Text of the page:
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Star Wars Legion: One Year In And Going Strong

6 Minute Read
Mar 22 2019

Star Wars Legion has been around for a whole year now, let’s take a look at the state of the game.

Last March saw the release of Star Wars Legion. Too me it’s surprising in someways that  Legion is ONLY a year old. It seems like it should be older, most likely due to how eagerly I was waiting for it to come out. Legion was, for me at least, the best game to come out in 2018 and is still an amazing and fun game. It’s easy to play, and if you haven’t you really should give it a shot. With this week being the one year anniversary I felt it was a good time to stop and take a look at the state the game is in, and where it might be going. So lets dig in.

Rapid Growth

Legion has seen some very rapid growth in its first year. This is a very good thing for the game, as slow growth or a slow release schedule can really hurt a game in the early stages. This seems to be a lesson that FFG learned from X-Wing, whose lack of product in the first year hurt it, and in particular from Runewars which suffered even worse from a lackluster release schedule. With Legion, FFG really kicked it up a gear. The original launch had the box set and then 4 units/boxes for each of the two factions. A good start but very limited.  Currently there are 17 Rebel expansions sets released or announced, and 15 Imperial (with two more expected to be announced any day to mirror the most recent Rebel announcements).


This means the game has gone from 8 units to 32 in a year, with regular releases coming out week after week. That’s substantial growth for a new game. In addition to the two factions we’ve also seen a few terrain expansions, as well as mats, dice and other accessories. This had lead to a lot of options in the game, and if this pace keeps up the game will only continue to grow well in to the future.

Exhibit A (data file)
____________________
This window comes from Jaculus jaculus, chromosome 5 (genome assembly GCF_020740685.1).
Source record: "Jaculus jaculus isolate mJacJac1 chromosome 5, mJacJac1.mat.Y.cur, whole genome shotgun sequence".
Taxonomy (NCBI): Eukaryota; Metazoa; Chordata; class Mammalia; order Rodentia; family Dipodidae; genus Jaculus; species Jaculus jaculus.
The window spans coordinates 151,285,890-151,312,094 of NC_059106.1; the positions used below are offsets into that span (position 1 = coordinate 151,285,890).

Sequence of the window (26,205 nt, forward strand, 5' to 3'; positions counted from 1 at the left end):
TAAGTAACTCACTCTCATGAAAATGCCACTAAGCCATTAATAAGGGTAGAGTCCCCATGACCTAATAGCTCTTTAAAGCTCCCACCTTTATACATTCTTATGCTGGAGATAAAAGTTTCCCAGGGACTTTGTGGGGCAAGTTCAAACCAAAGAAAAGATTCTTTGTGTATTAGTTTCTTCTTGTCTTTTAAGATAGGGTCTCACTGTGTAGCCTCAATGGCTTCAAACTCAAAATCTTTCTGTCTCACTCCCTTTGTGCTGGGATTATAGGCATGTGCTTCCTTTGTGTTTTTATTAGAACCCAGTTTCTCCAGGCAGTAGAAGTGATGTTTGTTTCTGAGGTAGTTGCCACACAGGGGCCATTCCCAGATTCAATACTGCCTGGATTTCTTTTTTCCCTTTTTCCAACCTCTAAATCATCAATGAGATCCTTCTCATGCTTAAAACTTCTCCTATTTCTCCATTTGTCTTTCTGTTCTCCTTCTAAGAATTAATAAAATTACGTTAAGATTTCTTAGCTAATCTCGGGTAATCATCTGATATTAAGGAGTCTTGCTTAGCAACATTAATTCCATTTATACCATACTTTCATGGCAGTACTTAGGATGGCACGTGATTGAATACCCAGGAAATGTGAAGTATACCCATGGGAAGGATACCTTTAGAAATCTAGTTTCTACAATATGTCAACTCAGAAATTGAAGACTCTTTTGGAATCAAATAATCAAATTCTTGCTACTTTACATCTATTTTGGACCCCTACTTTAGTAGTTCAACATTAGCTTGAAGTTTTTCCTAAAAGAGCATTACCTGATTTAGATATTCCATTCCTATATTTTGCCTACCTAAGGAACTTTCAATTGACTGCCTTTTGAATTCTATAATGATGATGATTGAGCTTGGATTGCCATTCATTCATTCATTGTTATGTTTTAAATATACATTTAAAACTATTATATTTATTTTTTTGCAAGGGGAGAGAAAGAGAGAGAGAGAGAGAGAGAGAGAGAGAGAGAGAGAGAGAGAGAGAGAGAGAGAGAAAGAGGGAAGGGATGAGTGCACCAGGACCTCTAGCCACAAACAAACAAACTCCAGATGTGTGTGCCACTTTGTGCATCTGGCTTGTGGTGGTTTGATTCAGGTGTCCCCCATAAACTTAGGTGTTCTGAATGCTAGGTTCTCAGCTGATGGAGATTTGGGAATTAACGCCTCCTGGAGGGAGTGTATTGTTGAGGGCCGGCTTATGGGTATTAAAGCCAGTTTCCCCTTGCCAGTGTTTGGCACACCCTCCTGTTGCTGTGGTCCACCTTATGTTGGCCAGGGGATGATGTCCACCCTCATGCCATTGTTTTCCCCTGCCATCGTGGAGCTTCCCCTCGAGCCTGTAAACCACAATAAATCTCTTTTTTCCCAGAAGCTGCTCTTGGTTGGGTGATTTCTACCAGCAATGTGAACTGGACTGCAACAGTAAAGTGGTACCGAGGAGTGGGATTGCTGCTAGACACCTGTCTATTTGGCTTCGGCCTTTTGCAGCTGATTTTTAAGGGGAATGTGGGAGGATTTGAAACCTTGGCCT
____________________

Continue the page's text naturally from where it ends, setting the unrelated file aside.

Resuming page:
Fleshed Out Lists

The major upshot of the rapid growth is that the two armies, Rebels and Imperials, feel pretty fleshed out at this point. Each list has a good number of options in the various slots, with several distinct play-styles available to them. At the same time there aren’t so many units that you have an over abundance of choice or that units feel redundant (thought that may be changing). With the 17ish sets each faction has they have about 20 units to pick from. If we compare that with factions from other games, that actually comparable. There are factions in 40K, Harlequin’s and Custodes, that have fewer units in their Codices, and it’s more than twice as many units as any of the factions in Runewars got. Overall the current two factions are in a really good place.

Improved Quality Of Models


I personally love the Star Wars look and so have been very happy with the Legion models across the board. I think they’ve done a great job of bringing Star Wars the the table top and that they look great. That being said some of the earlier models were not loved by all fans, Han and Leia were not the most popular. A lot of the early stuff was also a bit on the basic side, lacking any customization options, and with some more basic poses. Lately however we’ve seen Legion models really hitting their stride, with increased customization in units like the upcoming Occupier Tank or with characters like Sabine and Bossk. We’ve also seen an amazing limited edition Vader model, with hints of more to come. While the models were never bad, they’ve only gotten better, a win for all Star Wars fans.